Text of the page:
ืœืื• ืžื›ืœืœ ื“ืจื‘ื™ ืืœื™ืขื–ืจ ืกื‘ืจ ืœื ืงื™ื“ืฉื”

The Gemara concludes: From the fact that Rabbi Yehoshua based his opinion on the principle that the initial consecration sanctified the Temple and Jerusalem forever, can one not learn by inference that Rabbi Eliezer maintains that it did not sanctify them for-ever? The dispute between Rabbi Yoแธฅanan and Reish Lakish would then directly parallel the dispute between Rabbi Yehoshua and Rabbi Eliezer.

ืืžืจ ืœื™ื” ืจื‘ื™ื ื ืœืจื‘ ืืฉื™ ืžืžืื™ ื“ืœืžื ื“ื›ื•ืœื™ ืขืœืžื ืงื“ื•ืฉื” ืจืืฉื•ื ื” ืงื™ื“ืฉื” ืœืฉืขืชื” ื•ืงื™ื“ืฉื” ืœืขืชื™ื“ ืœื‘ื ื•ืžืจ ืžืื™ ื“ืฉืžื™ืข ืœื™ื” ืงืืžืจ ื•ืžืจ ืžืื™ ื“ืฉืžื™ืข ืœื™ื” ืงืืžืจ ื•ื›ื™ ืชื™ืžื ืงืœืขื™ื ืœืจื‘ื™ ืืœื™ืขื–ืจ ืœืžื” ืœื™ ืœืฆื ื™ืขื•ืชื ื‘ืขืœืžื

Ravina said to Rav Ashi: From where do you draw this inference? Perhaps everyone maintains that the initial consecration sanctified the Temple and Jerusalem for their time and also sanctified them forever. And one Sage, Rabbi Eliezer, stated that tradition, which he heard from his teachers, and one Sage, Rabbi Yehoshua, stated that tradition, which he heard from his teachers, and there is no dispute between them. And if you would say: Why do I need curtains at all according to Rabbi Eliezer? The original sanctity remained when Jerusalem was not surrounded by walls, and similarly, the presence or absence of curtains is irrelevant to the sanctity of the Temple area as well. The Gemara answers: The curtains were established merely for seclusion, as it would have been unbecoming for the activity in this most sacred venue to have been visible to all.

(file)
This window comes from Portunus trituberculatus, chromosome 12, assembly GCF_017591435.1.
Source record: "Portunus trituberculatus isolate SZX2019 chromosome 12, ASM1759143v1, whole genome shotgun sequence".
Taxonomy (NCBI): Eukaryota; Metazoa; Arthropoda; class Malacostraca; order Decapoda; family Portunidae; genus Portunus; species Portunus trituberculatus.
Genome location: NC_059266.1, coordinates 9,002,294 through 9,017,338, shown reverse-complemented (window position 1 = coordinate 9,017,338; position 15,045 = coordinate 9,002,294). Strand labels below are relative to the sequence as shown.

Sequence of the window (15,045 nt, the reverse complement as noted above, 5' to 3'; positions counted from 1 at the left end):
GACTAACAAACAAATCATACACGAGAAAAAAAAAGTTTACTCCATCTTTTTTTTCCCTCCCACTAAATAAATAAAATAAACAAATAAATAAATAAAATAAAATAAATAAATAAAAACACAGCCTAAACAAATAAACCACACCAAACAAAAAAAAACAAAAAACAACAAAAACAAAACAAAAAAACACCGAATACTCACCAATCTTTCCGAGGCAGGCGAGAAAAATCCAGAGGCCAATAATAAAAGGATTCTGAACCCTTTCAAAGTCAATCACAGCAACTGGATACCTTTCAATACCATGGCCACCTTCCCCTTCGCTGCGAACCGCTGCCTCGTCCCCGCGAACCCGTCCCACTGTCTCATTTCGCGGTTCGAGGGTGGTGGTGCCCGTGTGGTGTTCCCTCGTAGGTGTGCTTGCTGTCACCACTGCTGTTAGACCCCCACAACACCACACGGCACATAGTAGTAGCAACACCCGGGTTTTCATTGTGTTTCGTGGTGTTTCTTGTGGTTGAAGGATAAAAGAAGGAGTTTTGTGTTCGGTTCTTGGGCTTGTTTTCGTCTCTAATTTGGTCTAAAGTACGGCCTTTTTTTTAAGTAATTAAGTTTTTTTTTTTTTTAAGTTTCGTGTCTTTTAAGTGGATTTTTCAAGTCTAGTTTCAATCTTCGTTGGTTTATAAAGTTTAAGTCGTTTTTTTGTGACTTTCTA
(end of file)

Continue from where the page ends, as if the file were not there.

ืื™ืชืžืจ ื”ืžืขืœื” ื•ืื™ืŸ ื‘ื• ื›ื–ื™ืช ื•ืขืฆื ืžืฉืœื™ืžื• ืœื›ื–ื™ืช ืจื‘ื™ ื™ื•ื—ื ืŸ ืืžืจ ื—ื™ื™ื‘ ืจื™ืฉ ืœืงื™ืฉ ืืžืจ ืคื˜ื•ืจ

ยง An amoraic dispute was stated with regard to one who offers up outside the Temple a limb of an offering and it does not have on it an olive-bulk of flesh, but the bone completes the measure to make an olive-bulk. Rabbi Yoแธฅanan says: He is liable. Reish Lakish says: He is exempt.

ืจื‘ื™ ื™ื•ื—ื ืŸ ืืžืจ ื—ื™ื™ื‘ ื—ื™ื‘ื•ืจื™ ืขื•ืœื™ืŸ ื›ืขื•ืœื™ืŸ ื“ืžื™ ืจื™ืฉ ืœืงื™ืฉ ืืžืจ ืคื˜ื•ืจ ื—ื™ื‘ื•ืจื™ ืขื•ืœื™ืŸ ืœืื• ื›ืขื•ืœื™ืŸ ื“ืžื•